Valentine’s Day comes along every February, but more importantly, the second month of the year is also Heart Month. According to the Heart and Stroke Foundation, almost everyone with heart disease will eventually experience heart failure. Depending on the severity of heart failure, half of patients will die within five years and most will die within 10 years. Heart failure affects 600,000 Canadians and another 50,000 will be diagnosed this year. But did you know, studies have shown up to 70% of heart disease cases are preventable with the right food choices?
Here are 5 ways you can eat your way to a healthier you:
Lentils – In a study of more than 16,000 middle-aged men in the U.S., Finland, the Netherlands, Italy, former Yugoslavia, Greece and Japan for 25 years, data in relation to heart disease revealed that legumes were associated with an 82% decrease in risk. Lentils’ contribution to heart health comes from fiber and the significant amounts of folate and magnesium they supply. Folate helps lower levels of homocysteine, an amino acid that damages artery walls and is considered a serious risk factor for heart disease. Magnesium allows veins and arteries to relax which lessens resistance and improves the flow of oxygen, blood, and other nutrients throughout the body.
Oats – A study conducted at Tufts University suggests oats have unique antioxidant compounds, called avenanthramides that help prevent free radicals from damaging LDL cholesterol, which reduces the risk of cardiovascular disease. The high fiber content in oats is also known to help remove cholesterol from the digestive system.
Nuts – Nuts are a good source of monounsaturated fats (emphasized in the heart-healthy Mediterranean diet) and vitamin E, niacin, folate, protein and manganese which have been shown to promote heart health in numerous studies. Additionally, nuts contain resveratrol (found in red wine and blueberries). Results of a review study, which looked at four large studies linking nuts and lower risk of coronary heart disease, showed a 37% reduced risk compared to those who seldom or never ate nuts.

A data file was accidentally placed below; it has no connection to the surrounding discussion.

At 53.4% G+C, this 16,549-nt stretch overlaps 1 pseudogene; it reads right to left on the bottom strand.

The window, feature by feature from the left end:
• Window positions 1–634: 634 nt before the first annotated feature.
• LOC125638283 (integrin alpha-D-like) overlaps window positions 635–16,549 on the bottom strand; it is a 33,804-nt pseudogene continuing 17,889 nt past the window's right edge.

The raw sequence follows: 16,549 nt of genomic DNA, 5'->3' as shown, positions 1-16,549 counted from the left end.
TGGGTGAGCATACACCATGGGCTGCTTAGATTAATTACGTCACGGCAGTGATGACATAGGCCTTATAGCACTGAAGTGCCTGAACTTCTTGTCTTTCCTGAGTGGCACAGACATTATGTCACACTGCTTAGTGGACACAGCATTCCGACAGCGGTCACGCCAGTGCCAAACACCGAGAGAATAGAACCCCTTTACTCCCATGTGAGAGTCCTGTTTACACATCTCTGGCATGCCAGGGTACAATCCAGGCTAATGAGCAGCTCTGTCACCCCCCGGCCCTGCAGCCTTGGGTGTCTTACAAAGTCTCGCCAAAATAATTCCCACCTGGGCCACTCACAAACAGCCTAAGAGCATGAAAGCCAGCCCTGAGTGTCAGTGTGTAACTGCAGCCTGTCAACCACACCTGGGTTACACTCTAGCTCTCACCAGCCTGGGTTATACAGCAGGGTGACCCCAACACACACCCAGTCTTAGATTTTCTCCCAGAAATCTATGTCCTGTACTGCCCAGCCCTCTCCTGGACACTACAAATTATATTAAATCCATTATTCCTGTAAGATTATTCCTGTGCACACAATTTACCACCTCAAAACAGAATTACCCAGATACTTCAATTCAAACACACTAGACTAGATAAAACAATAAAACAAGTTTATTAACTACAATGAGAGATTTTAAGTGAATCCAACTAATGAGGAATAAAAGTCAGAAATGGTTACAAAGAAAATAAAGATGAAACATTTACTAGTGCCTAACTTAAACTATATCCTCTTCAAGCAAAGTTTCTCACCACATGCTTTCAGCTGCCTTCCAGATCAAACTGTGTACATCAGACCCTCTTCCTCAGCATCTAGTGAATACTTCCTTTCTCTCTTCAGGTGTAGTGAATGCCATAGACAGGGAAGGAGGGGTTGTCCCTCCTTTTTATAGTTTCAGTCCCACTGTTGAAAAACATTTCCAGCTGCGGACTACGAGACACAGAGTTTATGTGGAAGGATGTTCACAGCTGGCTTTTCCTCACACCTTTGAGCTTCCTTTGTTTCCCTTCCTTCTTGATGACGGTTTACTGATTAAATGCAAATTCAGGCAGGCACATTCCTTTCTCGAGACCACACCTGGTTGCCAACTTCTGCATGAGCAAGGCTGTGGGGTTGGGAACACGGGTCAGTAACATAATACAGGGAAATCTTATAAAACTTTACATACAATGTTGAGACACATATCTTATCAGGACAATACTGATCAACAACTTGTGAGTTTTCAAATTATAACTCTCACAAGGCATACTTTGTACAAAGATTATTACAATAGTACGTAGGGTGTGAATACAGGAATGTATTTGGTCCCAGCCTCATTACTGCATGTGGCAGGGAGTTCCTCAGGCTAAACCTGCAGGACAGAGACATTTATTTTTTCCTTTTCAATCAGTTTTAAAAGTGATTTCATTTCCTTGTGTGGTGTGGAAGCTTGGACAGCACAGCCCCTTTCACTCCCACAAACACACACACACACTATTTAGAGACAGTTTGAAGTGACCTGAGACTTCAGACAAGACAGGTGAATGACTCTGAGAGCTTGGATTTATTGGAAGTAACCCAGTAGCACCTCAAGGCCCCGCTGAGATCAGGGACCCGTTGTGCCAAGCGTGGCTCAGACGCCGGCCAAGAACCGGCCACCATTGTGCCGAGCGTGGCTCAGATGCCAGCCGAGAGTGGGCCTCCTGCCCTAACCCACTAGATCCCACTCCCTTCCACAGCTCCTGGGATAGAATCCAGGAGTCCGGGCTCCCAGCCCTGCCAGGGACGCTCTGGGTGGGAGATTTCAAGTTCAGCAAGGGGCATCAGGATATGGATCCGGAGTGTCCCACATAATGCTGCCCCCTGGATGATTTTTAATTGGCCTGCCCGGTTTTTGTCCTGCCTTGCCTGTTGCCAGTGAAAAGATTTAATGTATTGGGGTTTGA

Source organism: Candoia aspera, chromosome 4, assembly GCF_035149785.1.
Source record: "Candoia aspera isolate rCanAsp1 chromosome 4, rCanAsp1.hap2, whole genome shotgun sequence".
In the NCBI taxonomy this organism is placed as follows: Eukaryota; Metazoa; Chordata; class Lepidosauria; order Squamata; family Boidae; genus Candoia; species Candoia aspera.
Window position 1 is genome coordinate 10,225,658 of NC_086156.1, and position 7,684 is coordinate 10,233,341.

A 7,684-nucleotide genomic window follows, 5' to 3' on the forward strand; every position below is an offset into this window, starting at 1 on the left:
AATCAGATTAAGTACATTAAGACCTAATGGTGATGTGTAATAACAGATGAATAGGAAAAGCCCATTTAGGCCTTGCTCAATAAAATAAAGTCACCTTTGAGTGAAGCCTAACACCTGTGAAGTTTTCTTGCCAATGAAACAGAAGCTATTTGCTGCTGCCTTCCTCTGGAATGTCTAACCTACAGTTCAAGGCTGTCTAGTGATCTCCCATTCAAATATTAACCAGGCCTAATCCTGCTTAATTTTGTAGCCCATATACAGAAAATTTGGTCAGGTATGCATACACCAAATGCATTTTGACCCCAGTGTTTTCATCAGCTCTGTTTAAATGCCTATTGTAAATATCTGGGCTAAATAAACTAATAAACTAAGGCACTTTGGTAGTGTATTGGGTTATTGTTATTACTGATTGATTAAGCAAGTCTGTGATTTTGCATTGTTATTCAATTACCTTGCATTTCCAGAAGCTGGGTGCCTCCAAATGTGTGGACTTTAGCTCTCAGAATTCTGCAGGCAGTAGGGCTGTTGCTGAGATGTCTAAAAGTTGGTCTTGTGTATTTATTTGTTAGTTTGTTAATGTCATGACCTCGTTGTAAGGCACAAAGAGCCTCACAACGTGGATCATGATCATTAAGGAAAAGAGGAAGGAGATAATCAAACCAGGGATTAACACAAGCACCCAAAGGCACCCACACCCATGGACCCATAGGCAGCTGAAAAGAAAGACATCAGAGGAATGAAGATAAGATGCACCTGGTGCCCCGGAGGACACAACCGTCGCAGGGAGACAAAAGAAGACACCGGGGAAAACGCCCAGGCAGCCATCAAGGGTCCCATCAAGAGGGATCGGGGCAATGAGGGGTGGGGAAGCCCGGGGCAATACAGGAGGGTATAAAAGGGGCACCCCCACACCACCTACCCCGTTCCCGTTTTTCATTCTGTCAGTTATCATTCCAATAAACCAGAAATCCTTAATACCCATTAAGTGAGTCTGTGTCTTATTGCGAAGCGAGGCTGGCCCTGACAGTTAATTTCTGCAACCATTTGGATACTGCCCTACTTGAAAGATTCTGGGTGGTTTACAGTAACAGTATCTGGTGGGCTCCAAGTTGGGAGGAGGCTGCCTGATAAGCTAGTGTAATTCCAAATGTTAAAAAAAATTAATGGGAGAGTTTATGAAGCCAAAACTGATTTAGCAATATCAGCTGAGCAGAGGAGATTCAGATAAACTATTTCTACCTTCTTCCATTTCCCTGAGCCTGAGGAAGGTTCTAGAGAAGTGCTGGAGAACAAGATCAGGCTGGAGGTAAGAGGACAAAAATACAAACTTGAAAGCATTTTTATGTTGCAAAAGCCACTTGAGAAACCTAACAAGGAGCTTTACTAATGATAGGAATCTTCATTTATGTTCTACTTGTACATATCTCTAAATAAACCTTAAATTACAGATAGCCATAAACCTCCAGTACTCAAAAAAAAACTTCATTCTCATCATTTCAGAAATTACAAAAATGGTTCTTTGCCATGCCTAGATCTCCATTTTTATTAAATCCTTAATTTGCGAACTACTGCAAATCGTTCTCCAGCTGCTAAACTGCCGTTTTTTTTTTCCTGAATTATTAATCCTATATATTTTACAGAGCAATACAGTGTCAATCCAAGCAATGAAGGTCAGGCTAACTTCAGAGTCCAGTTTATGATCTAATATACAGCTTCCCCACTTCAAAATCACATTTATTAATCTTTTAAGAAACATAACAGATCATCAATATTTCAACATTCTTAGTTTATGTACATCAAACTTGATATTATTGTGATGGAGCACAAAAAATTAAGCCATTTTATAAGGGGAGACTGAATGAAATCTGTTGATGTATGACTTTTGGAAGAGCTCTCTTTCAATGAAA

Potatoes – Potatoes are high in vitamin B6 which plays a critical role in methylation. Methylation can change that potentially dangerous homocysteine into other benign substances. Keep in mind, the most fibrous part of the potato is its skin, so if you want the cholesterol-lowering effects of fiber you have to eat the skin too, not just the center.
Wild salmon – This fleshy fish is loaded with omega-3 fatty acids, which improves the metabolic markers for heart disease. Salmon is also a great source of selenium, an antioxidant shown to boost cardiovascular protection. Another great heart-friendly option is fresh sardines.
The bottom line is that you can keep your blood cholesterol levels in check and take a step forward in preventing heart disease by eating well. Choose foods low in trans fats and saturated fats while increasing your consumption of unsaturated fats and fiber by eating lean cuts of meat and fish, nuts and seeds, whole grain breads and cereals, oats, oat bran, beans, peas and lentils, and vegetables and fruits with their peels.